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Obama Offers Tough Talk on North Korea, Iran

By John J. Kruzel
American Forces Press Service

WASHINGTON, Nov. 17, 2009 – President Barack Obama today emphasized the importance of keeping international efforts focused on nuclear weapons programs in North Korea and Iran.

In a joint news conference in Beijing with Chinese President Hu Jintao, Obama said both leaders agreed on the need for the six-party dialogue involving the United States, China, Japan, Russia and both Koreas to resume as soon as possible. He also warned of potential “consequences” if Iran fails to demonstrate its nuclear ambitions are peaceful.

“North Korea has a choice: It can continue down the path of confrontation and provocation that has led to less security, less prosperity, and more isolation from the global community,” Obama said, “or it can choose to become a full member of the international community, which will give a better life to its people by living up to international obligations and foregoing nuclear weapons.”

North Korea backed out of talks last spring after receiving widespread international condemnation for conducting a missile launch in April, which it followed with a second nuclear test.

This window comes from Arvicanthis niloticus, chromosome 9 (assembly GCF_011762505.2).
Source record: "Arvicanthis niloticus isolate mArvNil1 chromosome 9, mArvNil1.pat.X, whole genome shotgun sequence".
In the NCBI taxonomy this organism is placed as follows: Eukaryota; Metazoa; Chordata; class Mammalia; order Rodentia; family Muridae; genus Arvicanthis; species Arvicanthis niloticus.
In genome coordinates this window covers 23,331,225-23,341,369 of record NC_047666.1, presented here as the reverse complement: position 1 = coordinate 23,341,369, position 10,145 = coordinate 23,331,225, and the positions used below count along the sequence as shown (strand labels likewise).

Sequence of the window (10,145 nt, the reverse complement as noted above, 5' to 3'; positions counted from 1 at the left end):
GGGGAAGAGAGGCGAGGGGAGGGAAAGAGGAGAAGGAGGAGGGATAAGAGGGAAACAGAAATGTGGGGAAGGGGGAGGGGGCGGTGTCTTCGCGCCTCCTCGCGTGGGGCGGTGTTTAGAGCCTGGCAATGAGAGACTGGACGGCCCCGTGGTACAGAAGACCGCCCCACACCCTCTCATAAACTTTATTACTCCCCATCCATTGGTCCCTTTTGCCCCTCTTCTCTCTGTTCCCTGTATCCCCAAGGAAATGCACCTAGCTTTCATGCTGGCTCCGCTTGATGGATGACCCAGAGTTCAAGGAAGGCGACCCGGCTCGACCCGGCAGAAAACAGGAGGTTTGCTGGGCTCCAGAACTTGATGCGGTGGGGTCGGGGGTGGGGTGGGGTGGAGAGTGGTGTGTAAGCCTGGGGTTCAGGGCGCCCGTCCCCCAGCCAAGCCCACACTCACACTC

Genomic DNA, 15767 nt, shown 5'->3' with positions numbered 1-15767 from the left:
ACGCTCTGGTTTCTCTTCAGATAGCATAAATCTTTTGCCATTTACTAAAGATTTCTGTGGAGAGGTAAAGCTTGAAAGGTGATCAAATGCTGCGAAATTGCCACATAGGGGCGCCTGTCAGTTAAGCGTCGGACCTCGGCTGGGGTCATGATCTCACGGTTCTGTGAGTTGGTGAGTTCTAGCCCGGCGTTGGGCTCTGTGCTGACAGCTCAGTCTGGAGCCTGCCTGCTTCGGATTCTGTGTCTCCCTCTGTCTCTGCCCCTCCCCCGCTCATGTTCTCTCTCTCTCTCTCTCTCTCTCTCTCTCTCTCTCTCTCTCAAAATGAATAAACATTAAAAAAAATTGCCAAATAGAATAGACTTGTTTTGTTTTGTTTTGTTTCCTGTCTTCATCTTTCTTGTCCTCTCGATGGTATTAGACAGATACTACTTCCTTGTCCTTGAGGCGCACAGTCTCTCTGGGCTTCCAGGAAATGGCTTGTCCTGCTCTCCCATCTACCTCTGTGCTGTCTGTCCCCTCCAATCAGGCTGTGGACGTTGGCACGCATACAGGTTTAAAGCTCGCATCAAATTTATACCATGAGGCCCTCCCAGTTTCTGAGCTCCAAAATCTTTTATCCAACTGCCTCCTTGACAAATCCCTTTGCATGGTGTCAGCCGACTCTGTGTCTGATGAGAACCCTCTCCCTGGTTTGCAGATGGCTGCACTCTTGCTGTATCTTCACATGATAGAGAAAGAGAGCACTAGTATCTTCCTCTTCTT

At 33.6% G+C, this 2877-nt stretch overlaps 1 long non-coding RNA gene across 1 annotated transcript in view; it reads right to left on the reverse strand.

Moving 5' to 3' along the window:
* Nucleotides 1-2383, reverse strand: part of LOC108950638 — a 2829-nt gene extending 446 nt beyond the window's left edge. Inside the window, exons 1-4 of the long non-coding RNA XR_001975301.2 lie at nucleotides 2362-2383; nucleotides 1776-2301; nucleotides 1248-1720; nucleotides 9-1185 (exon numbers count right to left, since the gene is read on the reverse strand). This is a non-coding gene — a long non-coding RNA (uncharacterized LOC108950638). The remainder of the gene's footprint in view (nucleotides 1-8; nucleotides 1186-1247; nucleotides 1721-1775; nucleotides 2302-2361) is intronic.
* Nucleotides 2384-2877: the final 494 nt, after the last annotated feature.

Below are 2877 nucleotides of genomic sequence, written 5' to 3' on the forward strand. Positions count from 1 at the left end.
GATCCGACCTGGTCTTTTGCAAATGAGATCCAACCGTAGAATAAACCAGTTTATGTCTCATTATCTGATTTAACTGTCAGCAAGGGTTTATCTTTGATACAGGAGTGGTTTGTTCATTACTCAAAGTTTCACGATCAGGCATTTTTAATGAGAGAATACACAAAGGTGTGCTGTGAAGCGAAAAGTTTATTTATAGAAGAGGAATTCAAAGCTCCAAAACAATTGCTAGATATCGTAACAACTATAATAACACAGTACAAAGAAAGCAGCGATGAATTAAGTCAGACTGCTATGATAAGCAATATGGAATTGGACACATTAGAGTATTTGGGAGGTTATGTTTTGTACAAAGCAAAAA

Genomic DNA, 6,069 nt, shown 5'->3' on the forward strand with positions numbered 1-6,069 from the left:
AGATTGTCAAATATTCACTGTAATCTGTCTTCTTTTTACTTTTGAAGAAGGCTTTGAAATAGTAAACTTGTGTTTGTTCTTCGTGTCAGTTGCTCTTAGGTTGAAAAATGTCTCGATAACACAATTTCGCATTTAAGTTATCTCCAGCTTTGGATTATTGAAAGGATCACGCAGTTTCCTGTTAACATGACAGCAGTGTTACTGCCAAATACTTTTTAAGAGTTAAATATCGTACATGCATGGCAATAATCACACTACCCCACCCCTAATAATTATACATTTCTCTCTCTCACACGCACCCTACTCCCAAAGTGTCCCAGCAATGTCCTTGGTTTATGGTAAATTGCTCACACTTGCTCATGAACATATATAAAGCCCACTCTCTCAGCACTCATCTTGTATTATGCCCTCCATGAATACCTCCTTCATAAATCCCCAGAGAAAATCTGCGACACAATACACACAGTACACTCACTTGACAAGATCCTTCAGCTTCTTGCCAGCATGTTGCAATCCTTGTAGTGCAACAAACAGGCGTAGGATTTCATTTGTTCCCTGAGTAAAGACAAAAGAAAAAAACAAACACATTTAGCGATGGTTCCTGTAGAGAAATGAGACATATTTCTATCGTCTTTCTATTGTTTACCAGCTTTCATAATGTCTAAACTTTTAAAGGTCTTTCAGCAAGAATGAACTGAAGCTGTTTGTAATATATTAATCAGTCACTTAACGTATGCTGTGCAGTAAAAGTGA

Obama expressed appreciation to China, considered one of North Korea’s main allies, for supporting nuclear nonproliferation efforts aimed at Pyongyang.

“I told [Hu] how appreciative I am of China's support for the global nonproliferation regime as well as the verifiable elimination of North Korea's nuclear weapons program,” Obama told reporters following a meeting with his Chinese counterpart at the Great Hall.

Speaking about the nuclear program in Iran, Obama said he and Hu agreed that the government in Tehran must provide assurances to the international community that its nuclear program is peaceful and transparent.

“On this point, our two nations and the rest of our P5-plus-1 partners are unified,” Obama said, referring to the five permanent U.N. Security Council members -- Britain, China, France, Russia and the United States -- plus Germany.

The International Atomic Energy Agency this week demanded Iran provide more information about the purpose of a previously secret nuclear site and indicated Tehran could be hiding other facilities, according to reports.

“Iran has an opportunity to present and demonstrate its peaceful intentions,” Obama said. “But if it fails to take this opportunity, there will be consequences.”

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